“Hey you.” Her voice breaks me from my dark, brooding, poetic depths of mysteriousness and darkness and I look up. It’s the coffeeshop girl. She holds a broken cookie. “Whatchyu doing?”

It’s rhetorical, I know, but I answer. “Oh, you know.”

“I know,” she says with her smile, her dimples deeper than usual. “Brought you something.” She extends her hand with the cookie. “It broke, can’t sell it. Want it?”

“I want it,” I say, and take it. “Thank you.”

“No problem.” She takes one look at the screen I’ve been clicking at, says “stay busy,” and swivels in her floured, espresso stained apron to disappear behind some bookshelves where her little cafe lives. I take a bite from the cookie, watch the spot where she vanished. I turn back on the computer. I click. I click. I click again. The computer is off, it’s always been off and all I see is my reflection in its dark, my beard a scattering of cookie crumbles and my eyes so dead I’m surprised they can see how dead they look. I close my eyes, shove the rest of the cookie into my mouth and swallow. I need water.

As the clock ticks closer to closing, I only think of coffeeshop girl and the cookie that symbolizes everything and nothing at all. And how this everything and nothing at all—after passing through a twist and trial of intestines—will really be nothing but shit. I don’t know what this means, I don’t know why I’m telling you this. Everything is shit, I guess is what I’m trying to say.

When I approach her in the final minutes of the night, she’s stroking the silver steamers of the espresso machine with short, violent movements that make my mouth go dry, my throat close up. She’s in a hurry.

“I have a proposition,” I announce, because I really, clearly know how to talk to women. She jumps and turns, drops the white rag she’s been cleaning with and says—

“Jesus, you scared me.”

That stops my breath. How inappropriate it is to mention Jesus to me in a time like this. It’s no good, no good at all. It brings all involved far too close to the darkness. Swallowing the thought, I say it again— “I have a proposition for you.”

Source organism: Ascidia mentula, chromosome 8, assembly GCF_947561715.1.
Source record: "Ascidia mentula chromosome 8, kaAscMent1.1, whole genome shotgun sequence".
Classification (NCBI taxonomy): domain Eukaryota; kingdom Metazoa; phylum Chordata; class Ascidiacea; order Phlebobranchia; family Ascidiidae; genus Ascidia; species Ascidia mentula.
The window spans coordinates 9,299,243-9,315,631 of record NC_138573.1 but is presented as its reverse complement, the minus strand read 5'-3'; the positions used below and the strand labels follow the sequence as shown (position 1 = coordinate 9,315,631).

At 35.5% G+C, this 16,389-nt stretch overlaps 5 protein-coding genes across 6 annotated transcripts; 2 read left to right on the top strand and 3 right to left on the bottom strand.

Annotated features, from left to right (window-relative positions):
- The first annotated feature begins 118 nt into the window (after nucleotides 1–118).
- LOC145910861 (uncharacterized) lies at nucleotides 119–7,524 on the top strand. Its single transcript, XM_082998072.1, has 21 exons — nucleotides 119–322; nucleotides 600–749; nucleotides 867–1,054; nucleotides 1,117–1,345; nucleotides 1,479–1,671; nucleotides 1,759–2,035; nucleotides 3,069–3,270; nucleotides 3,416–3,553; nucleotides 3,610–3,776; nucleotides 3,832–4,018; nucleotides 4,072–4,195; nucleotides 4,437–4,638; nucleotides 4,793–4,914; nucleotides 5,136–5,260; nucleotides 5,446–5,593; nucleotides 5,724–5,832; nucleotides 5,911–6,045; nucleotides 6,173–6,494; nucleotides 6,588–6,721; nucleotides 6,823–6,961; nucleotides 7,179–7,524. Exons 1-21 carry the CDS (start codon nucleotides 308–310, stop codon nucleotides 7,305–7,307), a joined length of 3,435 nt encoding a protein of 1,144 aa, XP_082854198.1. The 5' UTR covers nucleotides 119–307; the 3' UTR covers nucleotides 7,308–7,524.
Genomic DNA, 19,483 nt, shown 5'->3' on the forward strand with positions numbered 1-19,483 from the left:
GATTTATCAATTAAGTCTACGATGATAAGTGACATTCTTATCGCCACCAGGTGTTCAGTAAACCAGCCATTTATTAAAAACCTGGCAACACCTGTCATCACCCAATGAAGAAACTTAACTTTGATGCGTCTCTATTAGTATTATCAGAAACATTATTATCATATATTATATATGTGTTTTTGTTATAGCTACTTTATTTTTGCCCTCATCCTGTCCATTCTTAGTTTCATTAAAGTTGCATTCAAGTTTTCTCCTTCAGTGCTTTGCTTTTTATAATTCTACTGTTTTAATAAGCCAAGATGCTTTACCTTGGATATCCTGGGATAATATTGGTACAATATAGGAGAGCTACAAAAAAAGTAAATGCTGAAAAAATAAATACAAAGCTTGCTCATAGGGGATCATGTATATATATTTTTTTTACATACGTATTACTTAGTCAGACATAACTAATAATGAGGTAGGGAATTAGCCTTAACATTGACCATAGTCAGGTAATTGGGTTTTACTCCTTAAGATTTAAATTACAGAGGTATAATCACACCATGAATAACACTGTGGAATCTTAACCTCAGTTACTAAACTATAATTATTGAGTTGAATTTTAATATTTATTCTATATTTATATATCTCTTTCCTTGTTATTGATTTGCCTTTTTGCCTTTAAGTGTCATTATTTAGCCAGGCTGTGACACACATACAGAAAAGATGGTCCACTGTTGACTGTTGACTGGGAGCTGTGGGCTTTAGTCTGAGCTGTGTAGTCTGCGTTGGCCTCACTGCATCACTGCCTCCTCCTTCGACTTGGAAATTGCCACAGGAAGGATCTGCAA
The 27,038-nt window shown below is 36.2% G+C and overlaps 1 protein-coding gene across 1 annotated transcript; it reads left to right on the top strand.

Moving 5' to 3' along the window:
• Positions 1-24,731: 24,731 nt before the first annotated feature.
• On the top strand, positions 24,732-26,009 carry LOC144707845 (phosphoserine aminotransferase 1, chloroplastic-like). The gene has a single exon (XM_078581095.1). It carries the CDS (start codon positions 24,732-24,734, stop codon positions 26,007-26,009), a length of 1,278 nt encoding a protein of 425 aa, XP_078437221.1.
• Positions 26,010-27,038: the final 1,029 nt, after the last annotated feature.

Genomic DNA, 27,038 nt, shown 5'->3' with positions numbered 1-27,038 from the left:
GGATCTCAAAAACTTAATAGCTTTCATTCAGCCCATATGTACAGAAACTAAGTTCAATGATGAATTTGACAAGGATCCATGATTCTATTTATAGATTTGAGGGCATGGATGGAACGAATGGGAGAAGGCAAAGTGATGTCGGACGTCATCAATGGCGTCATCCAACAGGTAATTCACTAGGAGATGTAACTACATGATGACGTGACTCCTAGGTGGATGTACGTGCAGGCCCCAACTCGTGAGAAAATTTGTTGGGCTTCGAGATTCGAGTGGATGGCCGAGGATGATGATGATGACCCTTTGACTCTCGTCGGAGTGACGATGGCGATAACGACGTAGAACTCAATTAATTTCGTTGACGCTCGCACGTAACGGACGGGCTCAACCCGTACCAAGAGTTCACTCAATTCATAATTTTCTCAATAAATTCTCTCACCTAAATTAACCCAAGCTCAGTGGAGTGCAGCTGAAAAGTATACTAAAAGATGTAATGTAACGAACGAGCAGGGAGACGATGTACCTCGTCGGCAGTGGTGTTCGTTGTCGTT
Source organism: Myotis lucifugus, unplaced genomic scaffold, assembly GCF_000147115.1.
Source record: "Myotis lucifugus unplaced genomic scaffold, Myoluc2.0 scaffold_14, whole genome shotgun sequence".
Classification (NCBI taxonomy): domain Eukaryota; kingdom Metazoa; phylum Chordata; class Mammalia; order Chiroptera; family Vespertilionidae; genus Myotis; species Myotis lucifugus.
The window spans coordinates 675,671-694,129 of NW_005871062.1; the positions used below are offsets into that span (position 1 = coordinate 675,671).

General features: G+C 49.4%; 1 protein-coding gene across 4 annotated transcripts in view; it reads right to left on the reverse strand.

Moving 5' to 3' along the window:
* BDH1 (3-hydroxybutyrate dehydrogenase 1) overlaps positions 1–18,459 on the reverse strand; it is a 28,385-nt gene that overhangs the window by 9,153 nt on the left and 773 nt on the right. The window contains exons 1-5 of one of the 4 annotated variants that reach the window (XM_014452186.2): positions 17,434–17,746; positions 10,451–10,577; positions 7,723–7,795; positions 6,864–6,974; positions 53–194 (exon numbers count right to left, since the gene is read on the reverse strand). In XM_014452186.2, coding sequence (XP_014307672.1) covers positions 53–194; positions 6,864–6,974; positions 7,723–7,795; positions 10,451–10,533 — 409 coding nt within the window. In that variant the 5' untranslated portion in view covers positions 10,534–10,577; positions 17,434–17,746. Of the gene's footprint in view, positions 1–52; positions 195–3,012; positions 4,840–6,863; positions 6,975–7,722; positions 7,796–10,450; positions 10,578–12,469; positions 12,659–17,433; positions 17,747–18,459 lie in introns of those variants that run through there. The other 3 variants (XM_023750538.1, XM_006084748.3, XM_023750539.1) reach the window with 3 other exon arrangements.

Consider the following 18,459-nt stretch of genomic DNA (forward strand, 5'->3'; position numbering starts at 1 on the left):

“Oh yeah?” she says, straightening her back. She brushes her hands against her apron, only smearing the flour further, and smiles in the way she does—the way that murders butterflies.

I explain to her that the writing isn’t going well, that the Tinder research is going poorly. “It’s soul numbing,” I say. This is not news to her. This is not news to anyone. I go on—

“I need your assistance.”

“My assistance?”

“I want you to get back on Tinder,” I tell her. “You’ll get back on Tinder and I’ll watch you, I’ll take notes. I want to know your swipes, see in which ways your fingers move, who they move for, and why. ” I say that, or something like that. “It’s for research,” I tell her. “It’s essential for the blog. I’ll buy you a beer, two even, because you can have mine.”

She leans against the espresso machine, her elbow pressing into the grate. “You’ll buy me a beer?”

“Two,” I say.

“Then it’s a deal.”

“Ah— yes. Well then.”

“Thursday night? After work?”

“It’s a date,” I say, not meaning to say that at all. “It’s a night.”

She nods.

I nod.

I spin on my feet, turn away with a speed that screams coward—what have I done!—and make for the stairs. Before I descend the first step, I turn toward the cafe and catch a glimpse of her, wiping down the counter, a softer smile now, a redness to her cheeks, a look that hasn’t been paid for because nobody is here, the store is closed, she is alone and I’m not watching her—I’m already gone, stumbling in a dizzy state of WTF down the stairs.


join man next week for journal #12 (in which said man eats Thai food with coffeeshop girl, is definitely not a rapist)